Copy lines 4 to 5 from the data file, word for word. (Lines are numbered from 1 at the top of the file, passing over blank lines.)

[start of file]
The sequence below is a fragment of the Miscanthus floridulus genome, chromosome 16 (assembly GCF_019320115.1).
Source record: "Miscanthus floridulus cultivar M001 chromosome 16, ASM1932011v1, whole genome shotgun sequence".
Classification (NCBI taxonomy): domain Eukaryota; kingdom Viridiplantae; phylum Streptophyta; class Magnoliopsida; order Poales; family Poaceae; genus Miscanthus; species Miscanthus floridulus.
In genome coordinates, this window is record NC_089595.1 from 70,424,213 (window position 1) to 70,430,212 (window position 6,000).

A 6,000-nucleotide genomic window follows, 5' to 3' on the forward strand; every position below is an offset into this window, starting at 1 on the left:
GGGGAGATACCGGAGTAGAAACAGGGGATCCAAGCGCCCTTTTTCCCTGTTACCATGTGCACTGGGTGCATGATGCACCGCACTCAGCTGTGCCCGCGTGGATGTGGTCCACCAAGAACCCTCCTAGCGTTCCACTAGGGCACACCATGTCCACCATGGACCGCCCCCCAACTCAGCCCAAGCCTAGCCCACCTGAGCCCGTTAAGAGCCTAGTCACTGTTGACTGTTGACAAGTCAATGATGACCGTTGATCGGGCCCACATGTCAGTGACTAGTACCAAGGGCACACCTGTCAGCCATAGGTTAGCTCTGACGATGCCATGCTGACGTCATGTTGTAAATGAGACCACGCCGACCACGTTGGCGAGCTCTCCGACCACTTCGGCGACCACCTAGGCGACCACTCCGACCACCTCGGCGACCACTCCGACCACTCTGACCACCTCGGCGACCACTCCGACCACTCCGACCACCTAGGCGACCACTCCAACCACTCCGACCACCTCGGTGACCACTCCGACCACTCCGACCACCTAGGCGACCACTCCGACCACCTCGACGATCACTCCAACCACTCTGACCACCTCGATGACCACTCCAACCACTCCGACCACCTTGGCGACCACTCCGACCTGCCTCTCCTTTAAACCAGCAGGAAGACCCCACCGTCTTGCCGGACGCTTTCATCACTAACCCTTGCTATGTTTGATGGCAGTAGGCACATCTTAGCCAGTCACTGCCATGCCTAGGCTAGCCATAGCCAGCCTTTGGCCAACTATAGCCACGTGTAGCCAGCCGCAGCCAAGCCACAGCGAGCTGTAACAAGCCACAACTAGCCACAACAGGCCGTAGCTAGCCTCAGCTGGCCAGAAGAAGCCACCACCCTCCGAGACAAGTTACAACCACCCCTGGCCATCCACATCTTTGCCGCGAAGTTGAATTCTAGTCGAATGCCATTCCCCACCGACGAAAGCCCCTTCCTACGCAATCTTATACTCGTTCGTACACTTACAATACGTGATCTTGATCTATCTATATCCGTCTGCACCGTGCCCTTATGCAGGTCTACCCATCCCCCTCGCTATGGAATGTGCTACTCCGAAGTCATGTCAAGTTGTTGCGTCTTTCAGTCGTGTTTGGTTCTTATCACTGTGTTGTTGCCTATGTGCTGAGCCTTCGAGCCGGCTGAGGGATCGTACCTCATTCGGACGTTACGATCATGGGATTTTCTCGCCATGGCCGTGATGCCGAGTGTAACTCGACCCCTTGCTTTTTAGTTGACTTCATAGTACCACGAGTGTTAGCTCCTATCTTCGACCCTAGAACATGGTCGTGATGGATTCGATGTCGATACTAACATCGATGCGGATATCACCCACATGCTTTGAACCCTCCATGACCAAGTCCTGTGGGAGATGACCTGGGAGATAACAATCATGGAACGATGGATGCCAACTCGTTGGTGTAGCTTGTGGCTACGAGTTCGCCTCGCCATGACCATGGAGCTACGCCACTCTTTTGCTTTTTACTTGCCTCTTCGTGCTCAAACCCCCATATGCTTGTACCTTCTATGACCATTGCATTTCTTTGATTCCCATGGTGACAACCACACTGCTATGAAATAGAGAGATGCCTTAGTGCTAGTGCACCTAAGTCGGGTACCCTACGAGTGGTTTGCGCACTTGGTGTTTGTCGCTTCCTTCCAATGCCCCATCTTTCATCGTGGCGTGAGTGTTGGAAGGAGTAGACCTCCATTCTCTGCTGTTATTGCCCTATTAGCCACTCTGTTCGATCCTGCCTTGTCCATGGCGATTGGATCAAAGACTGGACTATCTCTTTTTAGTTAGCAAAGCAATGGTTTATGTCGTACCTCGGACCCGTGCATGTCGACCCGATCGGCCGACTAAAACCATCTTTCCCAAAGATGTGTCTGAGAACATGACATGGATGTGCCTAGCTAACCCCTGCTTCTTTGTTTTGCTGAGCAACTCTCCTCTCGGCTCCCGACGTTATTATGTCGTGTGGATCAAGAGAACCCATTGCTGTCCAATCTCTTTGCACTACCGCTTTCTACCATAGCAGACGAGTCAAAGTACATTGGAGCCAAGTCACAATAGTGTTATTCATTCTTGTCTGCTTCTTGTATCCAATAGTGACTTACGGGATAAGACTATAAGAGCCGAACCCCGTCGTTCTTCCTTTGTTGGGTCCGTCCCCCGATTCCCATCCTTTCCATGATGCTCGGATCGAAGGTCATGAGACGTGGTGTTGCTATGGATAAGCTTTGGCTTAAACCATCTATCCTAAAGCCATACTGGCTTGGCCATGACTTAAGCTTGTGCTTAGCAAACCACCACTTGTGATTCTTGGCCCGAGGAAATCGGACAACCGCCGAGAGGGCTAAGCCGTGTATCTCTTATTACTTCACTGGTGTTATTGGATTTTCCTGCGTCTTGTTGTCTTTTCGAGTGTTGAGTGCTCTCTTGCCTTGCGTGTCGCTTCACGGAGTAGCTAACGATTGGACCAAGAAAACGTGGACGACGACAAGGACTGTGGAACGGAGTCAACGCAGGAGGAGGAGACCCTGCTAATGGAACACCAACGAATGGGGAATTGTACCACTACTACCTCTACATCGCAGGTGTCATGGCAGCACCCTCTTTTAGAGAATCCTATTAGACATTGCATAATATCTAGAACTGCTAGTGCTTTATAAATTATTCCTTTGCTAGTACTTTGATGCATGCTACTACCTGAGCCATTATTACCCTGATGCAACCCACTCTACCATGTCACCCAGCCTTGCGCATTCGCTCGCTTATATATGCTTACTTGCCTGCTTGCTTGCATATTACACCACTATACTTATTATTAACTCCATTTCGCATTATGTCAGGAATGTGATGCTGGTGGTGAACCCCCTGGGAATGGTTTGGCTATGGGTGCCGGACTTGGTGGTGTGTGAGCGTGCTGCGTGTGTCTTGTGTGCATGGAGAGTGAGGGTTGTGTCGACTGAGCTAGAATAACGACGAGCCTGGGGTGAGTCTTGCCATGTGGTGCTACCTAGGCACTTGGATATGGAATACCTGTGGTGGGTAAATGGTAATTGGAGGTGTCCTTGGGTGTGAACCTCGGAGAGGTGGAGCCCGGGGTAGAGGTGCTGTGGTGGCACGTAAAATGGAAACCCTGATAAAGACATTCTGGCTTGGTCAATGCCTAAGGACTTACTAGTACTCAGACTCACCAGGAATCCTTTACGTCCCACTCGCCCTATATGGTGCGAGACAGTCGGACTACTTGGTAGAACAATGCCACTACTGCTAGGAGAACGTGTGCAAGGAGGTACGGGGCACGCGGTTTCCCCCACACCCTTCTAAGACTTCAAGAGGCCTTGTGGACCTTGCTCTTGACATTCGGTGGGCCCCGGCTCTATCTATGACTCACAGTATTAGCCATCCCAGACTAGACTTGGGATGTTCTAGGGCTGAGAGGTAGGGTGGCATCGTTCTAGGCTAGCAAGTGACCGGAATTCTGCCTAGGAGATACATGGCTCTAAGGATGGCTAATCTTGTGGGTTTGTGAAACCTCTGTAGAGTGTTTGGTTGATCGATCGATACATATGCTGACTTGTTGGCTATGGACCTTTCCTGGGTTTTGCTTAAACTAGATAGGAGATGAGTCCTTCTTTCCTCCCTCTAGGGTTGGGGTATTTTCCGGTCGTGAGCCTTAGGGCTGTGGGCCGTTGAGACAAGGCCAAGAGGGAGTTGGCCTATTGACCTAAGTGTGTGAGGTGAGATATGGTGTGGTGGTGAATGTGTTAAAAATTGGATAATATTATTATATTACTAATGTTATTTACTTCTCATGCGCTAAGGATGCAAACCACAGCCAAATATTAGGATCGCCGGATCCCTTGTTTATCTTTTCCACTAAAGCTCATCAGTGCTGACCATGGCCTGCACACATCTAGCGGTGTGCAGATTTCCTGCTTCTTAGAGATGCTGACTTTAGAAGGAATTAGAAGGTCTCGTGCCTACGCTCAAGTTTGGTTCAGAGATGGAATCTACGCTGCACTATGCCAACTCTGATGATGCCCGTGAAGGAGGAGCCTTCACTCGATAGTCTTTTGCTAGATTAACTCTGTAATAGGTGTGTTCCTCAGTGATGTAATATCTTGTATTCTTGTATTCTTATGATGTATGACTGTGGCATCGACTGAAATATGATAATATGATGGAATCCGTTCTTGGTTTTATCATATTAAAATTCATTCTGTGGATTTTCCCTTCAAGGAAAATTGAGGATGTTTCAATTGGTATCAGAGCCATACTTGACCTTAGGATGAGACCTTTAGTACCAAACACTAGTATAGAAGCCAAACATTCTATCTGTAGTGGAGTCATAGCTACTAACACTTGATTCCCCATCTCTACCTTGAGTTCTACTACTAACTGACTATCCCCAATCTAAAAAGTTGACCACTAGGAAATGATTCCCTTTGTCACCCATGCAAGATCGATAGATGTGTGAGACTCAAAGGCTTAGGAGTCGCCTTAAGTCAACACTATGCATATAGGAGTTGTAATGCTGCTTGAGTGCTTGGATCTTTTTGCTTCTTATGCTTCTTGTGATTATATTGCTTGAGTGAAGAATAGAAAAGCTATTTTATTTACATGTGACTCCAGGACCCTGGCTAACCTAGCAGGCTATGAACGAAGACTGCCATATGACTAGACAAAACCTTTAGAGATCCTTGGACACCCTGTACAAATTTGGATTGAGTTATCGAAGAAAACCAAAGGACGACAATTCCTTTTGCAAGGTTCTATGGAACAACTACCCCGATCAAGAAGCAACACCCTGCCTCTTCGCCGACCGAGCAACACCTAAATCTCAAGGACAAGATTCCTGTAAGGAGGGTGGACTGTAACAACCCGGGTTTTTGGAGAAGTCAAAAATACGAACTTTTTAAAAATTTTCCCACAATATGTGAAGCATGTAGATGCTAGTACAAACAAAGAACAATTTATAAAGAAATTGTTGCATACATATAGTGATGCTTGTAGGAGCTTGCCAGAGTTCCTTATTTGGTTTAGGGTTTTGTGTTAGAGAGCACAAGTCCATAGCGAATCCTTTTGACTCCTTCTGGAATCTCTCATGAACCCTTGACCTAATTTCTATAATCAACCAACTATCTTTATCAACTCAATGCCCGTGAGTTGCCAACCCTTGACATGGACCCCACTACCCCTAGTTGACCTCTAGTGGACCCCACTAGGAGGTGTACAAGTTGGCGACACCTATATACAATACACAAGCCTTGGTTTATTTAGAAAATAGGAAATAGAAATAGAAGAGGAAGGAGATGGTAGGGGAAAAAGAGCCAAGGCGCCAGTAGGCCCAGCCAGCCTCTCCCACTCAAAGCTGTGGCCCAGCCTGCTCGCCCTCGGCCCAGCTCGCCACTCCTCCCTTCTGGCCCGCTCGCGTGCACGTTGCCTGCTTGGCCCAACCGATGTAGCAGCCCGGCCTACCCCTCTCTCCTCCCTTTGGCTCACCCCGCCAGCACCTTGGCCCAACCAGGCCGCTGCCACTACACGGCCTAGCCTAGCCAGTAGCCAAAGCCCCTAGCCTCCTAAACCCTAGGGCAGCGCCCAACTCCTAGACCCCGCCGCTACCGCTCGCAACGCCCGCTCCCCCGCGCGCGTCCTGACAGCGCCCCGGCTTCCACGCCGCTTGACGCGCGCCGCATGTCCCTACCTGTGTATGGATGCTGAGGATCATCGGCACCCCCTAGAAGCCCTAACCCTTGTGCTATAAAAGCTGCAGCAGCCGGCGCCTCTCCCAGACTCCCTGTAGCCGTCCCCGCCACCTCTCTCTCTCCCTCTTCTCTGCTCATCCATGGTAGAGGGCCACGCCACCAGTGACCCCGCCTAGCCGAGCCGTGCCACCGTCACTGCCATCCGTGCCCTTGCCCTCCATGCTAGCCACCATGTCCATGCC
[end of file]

In genome coordinates, this window is record NC_089595.1 from 70,424,213 (window position 1) to 70,430,212 (window position 6,000).

A 6,000-nucleotide genomic window follows, 5' to 3' on the forward strand; every position below is an offset into this window, starting at 1 on the left: